The article starts off by asking why we need to consider these reforms in the first place. After all, Chirag argues, the Congress was still able to pass laws even when it was in a minority government. Of course, the answer to that question is already contained in Mr. Panda’s previous writings on this topic, which describes how other democracies have in the past reached a point where they suffered from extensive legislative gridlock caused by nominated or indirectly elected legislators stalling crucial bills. But more importantly, is Chirag’s article suggesting that we should ignore the need for institutional reforms just because a previous government was able to function within a problematic system? The current distribution of powers between Rajya Sabha and Lok Sabha is such that any government (irrespective of which party is ruling) could face a situation where the Upper House vetoes their key legislative efforts, and we need to seriously think about whether this is desirable.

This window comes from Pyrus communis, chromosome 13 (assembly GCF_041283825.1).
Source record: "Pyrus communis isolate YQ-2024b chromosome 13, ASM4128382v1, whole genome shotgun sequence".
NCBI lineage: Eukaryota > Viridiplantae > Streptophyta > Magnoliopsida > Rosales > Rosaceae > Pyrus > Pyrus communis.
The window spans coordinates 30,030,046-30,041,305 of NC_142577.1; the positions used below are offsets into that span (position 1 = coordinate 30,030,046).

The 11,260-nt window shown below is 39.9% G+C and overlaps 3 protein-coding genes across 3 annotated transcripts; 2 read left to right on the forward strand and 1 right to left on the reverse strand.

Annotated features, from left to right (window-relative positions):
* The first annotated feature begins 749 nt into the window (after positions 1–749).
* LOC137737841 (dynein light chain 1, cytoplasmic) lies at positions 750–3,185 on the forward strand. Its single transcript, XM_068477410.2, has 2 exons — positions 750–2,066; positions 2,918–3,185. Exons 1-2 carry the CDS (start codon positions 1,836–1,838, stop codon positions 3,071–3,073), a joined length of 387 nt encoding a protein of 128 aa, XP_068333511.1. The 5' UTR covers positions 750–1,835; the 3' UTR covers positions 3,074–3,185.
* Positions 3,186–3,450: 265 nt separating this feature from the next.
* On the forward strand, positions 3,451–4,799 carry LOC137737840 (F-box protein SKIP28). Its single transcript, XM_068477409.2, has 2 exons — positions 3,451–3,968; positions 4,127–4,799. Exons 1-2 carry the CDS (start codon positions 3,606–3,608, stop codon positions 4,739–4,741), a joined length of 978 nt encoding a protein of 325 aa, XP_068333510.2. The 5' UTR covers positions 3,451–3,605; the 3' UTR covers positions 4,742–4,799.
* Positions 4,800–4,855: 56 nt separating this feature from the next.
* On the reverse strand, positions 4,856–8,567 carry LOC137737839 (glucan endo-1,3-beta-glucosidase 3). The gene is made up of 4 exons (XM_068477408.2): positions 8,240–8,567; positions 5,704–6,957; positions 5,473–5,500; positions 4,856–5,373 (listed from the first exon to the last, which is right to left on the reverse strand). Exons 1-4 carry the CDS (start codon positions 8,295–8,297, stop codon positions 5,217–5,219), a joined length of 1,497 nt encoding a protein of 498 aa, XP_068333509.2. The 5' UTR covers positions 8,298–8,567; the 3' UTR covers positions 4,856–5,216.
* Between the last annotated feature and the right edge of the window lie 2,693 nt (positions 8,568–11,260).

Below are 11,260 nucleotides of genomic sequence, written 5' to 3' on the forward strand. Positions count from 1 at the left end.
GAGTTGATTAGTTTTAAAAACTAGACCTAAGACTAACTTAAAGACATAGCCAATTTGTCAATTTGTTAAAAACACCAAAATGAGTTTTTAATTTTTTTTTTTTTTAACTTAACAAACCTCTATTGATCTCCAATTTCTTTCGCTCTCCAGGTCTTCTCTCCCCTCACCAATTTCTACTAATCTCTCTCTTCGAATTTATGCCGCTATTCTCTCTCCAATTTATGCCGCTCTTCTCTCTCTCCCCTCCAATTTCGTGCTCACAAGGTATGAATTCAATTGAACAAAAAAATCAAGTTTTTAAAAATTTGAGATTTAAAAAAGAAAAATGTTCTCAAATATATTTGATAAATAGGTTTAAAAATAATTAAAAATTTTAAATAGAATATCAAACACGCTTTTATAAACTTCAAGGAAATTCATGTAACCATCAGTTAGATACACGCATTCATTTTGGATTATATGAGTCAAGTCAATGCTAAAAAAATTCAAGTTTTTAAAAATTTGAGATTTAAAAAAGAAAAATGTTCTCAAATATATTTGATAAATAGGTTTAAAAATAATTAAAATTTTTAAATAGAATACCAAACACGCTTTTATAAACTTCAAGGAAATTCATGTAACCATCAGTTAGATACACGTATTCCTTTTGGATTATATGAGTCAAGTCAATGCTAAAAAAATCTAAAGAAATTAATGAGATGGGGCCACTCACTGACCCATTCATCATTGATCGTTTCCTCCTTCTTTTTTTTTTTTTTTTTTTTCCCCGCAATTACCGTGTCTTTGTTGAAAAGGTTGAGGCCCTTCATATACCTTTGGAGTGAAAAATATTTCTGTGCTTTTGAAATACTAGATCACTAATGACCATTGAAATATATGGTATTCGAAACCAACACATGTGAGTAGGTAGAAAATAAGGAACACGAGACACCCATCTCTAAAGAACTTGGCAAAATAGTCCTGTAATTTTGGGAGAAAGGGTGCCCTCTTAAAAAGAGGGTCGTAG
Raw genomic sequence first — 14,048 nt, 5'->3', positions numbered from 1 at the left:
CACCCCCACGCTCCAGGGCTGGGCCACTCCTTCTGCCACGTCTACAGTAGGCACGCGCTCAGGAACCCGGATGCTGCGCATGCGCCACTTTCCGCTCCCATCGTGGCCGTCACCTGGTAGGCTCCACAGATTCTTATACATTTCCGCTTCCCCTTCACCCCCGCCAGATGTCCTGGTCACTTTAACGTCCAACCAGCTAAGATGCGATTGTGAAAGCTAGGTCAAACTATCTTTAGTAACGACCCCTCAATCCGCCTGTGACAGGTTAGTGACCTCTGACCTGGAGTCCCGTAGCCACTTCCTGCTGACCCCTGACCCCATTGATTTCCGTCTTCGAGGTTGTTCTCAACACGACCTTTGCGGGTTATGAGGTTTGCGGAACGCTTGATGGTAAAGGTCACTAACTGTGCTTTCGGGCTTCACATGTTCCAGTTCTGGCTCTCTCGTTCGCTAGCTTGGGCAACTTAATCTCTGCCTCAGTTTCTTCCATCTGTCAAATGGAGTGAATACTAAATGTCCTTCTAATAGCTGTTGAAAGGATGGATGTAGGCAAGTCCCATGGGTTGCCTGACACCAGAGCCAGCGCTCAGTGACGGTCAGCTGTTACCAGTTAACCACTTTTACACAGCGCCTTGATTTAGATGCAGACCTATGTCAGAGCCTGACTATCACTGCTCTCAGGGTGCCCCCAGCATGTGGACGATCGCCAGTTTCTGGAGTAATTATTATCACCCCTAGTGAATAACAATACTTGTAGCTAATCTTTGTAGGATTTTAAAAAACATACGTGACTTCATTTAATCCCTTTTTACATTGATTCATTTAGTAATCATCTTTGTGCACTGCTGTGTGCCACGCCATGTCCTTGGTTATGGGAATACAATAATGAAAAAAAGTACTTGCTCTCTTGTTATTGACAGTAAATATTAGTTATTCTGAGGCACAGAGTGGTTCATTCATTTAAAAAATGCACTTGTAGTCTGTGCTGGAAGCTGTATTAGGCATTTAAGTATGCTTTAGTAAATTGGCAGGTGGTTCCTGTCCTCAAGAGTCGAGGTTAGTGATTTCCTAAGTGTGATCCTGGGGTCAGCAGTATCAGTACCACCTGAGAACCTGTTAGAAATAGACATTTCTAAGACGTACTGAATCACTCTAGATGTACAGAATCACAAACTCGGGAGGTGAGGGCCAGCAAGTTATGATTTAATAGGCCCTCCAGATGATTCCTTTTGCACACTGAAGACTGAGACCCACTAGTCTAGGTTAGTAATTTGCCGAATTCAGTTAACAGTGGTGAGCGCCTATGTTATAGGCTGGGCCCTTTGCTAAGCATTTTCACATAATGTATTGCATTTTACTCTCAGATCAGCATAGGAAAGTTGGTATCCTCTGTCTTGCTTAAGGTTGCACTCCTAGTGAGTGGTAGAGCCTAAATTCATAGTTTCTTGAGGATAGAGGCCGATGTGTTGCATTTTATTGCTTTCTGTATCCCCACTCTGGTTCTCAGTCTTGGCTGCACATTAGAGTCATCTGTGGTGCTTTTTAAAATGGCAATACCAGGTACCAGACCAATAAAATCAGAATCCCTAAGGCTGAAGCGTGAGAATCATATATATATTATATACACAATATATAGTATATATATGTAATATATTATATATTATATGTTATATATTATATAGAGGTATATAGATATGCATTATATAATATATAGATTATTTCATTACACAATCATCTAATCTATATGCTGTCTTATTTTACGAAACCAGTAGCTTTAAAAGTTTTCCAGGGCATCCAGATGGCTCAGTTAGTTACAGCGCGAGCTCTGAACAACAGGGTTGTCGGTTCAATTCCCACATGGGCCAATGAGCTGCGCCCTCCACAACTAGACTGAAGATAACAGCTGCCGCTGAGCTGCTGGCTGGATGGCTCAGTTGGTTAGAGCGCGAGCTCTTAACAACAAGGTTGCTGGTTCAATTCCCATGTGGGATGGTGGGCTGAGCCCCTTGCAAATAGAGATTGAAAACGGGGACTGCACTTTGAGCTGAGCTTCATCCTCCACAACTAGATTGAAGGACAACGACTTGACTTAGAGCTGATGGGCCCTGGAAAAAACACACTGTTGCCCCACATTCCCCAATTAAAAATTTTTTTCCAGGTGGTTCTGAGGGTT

What makes the need for reform even more urgent, as Mr. Panda has pointed out, is that today’s Rajya Sabha elections are “akin to party nominations”, especially in light of the anti-defection law and “the 2003 amendment that did away with secret voting by MLAs for Rajya Sabha candidates”. This has created the possibility for Rajya Sabha members to represent party interests more than the interests of their state, the latter of course being the original intent. Chirag does acknowledge this, though he accuses Mr. Panda of concealing the fact that it was the NDA government that brought about the 2003 amendment. Several thoughts come to mind about this accusation. First, he seems to be the only person who is actually surprised to discover that an amendment in 2003 was made by, well, the government at that time – which the average person should know was an NDA government. Second, he might actually be surprised to learn that the 2003 amendment was, in fact, supported by both the NDA and the Congress. And thirdly, whether the amendment was passed by any one party or the other is immaterial – Mr. Panda’s opposition to the 2003 amendment is a well-recorded fact.